Five Reasons to Hate GRUMA, Makers of Mission and Guerrero Tortillas, Maseca, and Other Tortilla Evil
Spawn of Satan
Captain of industry, right? WRONG. Fact is, GRUMA is one of the most evil companies in the world, with every product they make a threat to tortillas as we know them. If it was up to GRUMA (whose American base is in the Dallas suburb of Irving), everyone would either eat their tortillas or eat tortillas made from Maseca. Monopolize an industry that predates the Olmecs? GRUMA is getting there, unless we do something about it.
GRUMA epitomizes everything wrong with Mexican capitalism, and also exposes the continued stupidity of Americans when it comes to Mexican food--if Mexicans make it, it must be authentic, right? WRONG. Behold five reasons why you should avoid GRUMA's products forever.
1927 renewal of trademark for Tamalina; got the original 1909 application, too!
"On May 3, 1949, the first processed corn flour production plant in the world was inaugurated in Cerralvo, Nuevo León, signaling the beginning of GRUMA," writes GRUMA on their website. "Molinos Azteca (Aztec Mills'), the parent company of gruma, was launched as the first producer of processed corn flour in the world."
Almost none of this is true. As I point out in my book, Taco USA: How Mexican Food Conquered America, the first documented corn flour ("masa harina" in Spanish) plant in the world was actually opened nearly 50 years earlier in San Antonio, by Jose Bartolomé Martinez. Marketed as Tamalina, it earned Martinez and his sons instant riches. And the name of their processing plant? Azteca Mills. So not only does the GRUMA family lie, they seemingly borrow names of their competitors, too.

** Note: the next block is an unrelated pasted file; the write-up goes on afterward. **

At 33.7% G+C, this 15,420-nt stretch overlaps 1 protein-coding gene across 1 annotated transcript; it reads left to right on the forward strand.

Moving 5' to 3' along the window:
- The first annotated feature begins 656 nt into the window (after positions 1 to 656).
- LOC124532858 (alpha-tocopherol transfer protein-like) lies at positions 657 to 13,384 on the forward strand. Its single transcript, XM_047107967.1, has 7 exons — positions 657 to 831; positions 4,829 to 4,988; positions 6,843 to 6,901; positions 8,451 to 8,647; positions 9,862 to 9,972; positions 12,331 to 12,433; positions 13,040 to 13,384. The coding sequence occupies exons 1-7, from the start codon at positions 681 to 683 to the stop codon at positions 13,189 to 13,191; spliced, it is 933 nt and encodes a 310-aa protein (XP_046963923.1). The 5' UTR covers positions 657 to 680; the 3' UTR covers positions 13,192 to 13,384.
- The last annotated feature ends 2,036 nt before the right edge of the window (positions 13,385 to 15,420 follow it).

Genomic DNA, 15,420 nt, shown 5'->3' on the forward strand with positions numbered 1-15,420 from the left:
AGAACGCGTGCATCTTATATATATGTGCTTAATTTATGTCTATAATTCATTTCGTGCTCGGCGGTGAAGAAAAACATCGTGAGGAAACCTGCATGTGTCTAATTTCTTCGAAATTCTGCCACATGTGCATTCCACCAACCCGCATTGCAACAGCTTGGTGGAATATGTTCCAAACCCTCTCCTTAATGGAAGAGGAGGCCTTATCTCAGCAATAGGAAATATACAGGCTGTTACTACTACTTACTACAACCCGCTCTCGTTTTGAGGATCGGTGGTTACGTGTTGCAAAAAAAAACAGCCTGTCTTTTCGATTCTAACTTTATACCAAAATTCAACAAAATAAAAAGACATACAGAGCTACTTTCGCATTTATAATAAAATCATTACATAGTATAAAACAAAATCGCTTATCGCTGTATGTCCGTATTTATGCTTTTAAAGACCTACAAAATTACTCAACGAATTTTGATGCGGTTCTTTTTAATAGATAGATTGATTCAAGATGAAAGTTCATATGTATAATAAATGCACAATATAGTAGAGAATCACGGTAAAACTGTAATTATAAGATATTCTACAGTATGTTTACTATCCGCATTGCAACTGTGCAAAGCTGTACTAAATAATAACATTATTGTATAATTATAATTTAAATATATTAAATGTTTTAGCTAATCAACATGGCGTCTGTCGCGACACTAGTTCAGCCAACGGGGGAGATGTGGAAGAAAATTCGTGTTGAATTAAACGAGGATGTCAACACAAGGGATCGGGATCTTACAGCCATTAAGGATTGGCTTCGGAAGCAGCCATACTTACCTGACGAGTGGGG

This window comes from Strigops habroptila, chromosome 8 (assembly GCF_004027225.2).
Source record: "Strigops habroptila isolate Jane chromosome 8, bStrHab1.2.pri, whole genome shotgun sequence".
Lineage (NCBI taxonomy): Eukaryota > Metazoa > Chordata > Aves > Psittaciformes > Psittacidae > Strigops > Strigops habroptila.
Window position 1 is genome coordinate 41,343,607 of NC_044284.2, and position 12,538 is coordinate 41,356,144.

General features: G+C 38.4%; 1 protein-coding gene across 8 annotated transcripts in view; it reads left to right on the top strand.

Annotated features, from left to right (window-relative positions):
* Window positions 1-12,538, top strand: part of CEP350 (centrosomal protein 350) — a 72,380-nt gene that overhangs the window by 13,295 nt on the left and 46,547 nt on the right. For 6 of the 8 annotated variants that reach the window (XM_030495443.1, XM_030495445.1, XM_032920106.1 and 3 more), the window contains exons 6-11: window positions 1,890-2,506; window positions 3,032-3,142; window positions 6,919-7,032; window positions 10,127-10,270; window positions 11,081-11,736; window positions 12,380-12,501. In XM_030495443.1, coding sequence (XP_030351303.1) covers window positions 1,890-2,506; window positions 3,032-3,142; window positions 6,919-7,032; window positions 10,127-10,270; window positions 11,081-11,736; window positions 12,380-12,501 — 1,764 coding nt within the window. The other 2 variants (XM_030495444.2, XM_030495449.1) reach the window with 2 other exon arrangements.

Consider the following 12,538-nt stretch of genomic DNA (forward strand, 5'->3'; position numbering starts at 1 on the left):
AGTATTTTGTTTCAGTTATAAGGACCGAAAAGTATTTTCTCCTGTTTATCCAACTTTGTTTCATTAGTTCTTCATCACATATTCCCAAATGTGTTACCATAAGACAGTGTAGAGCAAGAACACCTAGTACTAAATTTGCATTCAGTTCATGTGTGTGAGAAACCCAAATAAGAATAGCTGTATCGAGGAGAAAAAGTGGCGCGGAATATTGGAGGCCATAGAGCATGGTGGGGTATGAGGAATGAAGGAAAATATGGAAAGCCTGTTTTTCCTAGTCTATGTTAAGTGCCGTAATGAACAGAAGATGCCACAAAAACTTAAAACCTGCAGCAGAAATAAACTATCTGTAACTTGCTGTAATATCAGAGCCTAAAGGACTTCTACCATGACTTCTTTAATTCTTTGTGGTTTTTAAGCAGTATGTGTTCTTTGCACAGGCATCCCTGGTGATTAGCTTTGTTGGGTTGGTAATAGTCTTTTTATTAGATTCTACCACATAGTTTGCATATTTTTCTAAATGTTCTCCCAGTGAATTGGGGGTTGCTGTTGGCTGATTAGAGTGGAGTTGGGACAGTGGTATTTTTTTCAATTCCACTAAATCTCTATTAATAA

4. GRUMA Has Put Thousands of Tortillerias Out of Business...
These beauties are from Northgate Gonzalez Markets, and a trillion times better than Mission or Guerrero
The reality is that corn flour made the tortilla-making process much easier for Mexican households who stuck to the traditional way. The traditional way, for you gabas, was to grown the corn, pick the corn, nixtamalize the kernels (which means treating them with lye), smush the results into masa in the unenviable workout that is a metate, pat down a masa ball into a tortilla, heat it, and serve it--and do the same process the following morning, as masa did not keep. The process was simplified in the early 1900s with the rise of molinos (mills) that made fresh masa out of everyone's corn (my dad's rancho of Jomulquillo in Zacatecas has one), but corn flour makes the tortilla-making process even easier: add water, and you have masa. But the process didn't become widespread until the rise of Maseca, and when it did, thousands of local tortillerias and molinos across Mexico shut down. That sad process started in the late 1980s, when Gruma really asserted itself.
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